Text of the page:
White Canvas #13 Oleksandra Voronina on Working While the War is Still Going On

Oleksandra Voronina

What does war feel like? How does it feel to have to flee your home country? To lose direct contact with your loved ones, relatives, friends and closest acquaintances? To hide from the warriors and weapons? What to do with the anger, the fear? How does it feel to have fled and be trapped in a new country, living far away from your own reality? And how does this affect the artistic creation? How does this cruel experience affect the art?

Oleksandra Voronina, an artist from Ukraine, takes us up close and personal and tells us about her thoughts and emotions that inspired her to create the following five artworks, which are part of her project "by inertia", which has been running since 2022. 

I forget a lot of things that happened before February 2022. I realise that the war has been going on for many years, but still, it did not have such a stressful effect on my consciousness before. It was rather a depression lasting several years. And now I don't remember the people I communicated with. I only remember my friends and relatives. I don't let go of my mobile phone anymore. I constantly check the news and scroll through my friends' social media. It’s the only way I understand that they are still alive, and they can also see my stories on social media. I don’t have the strength to call and write to them. The lives of probably all Ukrainians, including mine, have changed. My personality no longer seems to exist, it seems to have disappeared. Now I am a person from Ukraine, lonely and with uncontrollable emotions and a lot of baggage. Even though the war has united us all in the struggle and the disgust for Russia, it also made many of us lonely. I especially think about the issue of women`s loneliness. I observe how my friends were forced to leave their country, family, home and daily life and ended up in a foreign environment, others stayed at home, but against the background of emotional turmoil, they began to feel discomfort and some kind of stress when meeting other people. Most adapt and partially return to normal life.I write in a state of confusion, my mood and thoughts change faster than I can control them. All ordinary things, everyday scenes have changed their colour. Every scene of life is ordinary, but you feel that something is happening to the normal reality. Everything you do now, you did it before, but now you see everything through the prism of war, because you can't stop thinking about the war. After all, you can’t take your mind off the horrors that you have seen, read or heard about. You always think about it when you wake up and when you fall asleep. (…)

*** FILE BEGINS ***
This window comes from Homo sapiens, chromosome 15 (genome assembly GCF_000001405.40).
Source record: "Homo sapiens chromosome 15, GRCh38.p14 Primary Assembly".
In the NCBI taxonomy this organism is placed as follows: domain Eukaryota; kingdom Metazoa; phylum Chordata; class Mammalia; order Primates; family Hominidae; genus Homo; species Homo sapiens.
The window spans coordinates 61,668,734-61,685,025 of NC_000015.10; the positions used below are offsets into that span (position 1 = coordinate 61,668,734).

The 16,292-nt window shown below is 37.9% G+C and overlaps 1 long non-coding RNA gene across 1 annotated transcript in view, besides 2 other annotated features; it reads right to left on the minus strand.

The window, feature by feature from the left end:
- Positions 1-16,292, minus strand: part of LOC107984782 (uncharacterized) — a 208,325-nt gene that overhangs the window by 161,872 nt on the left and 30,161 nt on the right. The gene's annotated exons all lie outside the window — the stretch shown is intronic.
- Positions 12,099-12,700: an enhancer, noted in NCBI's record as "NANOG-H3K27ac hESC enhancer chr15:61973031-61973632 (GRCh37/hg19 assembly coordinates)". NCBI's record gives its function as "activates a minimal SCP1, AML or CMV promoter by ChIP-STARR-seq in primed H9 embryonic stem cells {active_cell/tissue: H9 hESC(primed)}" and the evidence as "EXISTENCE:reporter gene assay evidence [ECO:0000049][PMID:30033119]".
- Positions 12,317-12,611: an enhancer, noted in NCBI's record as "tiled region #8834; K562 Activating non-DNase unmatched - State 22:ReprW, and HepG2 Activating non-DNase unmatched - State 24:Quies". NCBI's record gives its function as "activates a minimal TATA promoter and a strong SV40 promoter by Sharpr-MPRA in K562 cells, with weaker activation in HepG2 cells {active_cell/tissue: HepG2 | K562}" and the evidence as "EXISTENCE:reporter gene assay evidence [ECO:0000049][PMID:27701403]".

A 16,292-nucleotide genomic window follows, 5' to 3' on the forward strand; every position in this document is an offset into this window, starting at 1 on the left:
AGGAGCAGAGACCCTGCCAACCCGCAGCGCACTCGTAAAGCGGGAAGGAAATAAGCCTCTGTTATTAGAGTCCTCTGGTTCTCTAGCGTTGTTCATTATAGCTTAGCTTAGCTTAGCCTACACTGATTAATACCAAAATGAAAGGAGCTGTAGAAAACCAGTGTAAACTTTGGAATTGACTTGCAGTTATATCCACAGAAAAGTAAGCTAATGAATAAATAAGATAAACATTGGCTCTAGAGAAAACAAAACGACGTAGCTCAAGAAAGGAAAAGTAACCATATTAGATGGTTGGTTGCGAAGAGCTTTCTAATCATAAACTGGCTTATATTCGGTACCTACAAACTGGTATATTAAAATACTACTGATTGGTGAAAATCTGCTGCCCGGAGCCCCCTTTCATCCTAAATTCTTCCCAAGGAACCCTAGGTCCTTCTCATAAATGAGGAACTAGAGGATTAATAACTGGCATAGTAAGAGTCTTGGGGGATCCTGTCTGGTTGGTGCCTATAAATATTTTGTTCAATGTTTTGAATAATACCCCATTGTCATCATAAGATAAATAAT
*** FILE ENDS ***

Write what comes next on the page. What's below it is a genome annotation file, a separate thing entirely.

You cannot rejoice in the freedom of people; you immediately feel the horror of what these people will tell later. (…) How my friend’s grandmother, whom we had been looking for in the occupied city, which has been under devastating constant shelling for a long time, refused to be evacuated. And when she was evacuated after a long time, she went mad. (…) You can never comprehend the depth of what a human being is capable of, when they are given complete freedom and impunity. I think that probably the majority of people in Ukraine have post-traumatic syndrome to one degree or another. I think about how those people who are defending Ukraine and those who have lost too much will return home to civilian life. I think about all those people who don't care about this war or are tired of it.


Fig. 1: “An imprint on the retina” 2022. 320 x 140 cm. Paint, acrylic colour on canvas.


The fire is a symbol of my rage induced by war. It has given me a whirlwind of emotions and not all of them are positive. This is what sits in my head and does not leave me for even a minute. This is what is always with me now. I painted on this work for too long, and in parallel I painted other works from this project. I painted it when my emotions went off the scale and got the better of me and I had to give in to them. And since my emotions and mood are very changeable, it jumps all the time, many times a day, from one extreme to another, so my work is divided into segments, as well as my inner self, my emotional state.


Fig. 2: “Habit” 2022. 140 x 100 cm. Paint, acrylic colour on canvas.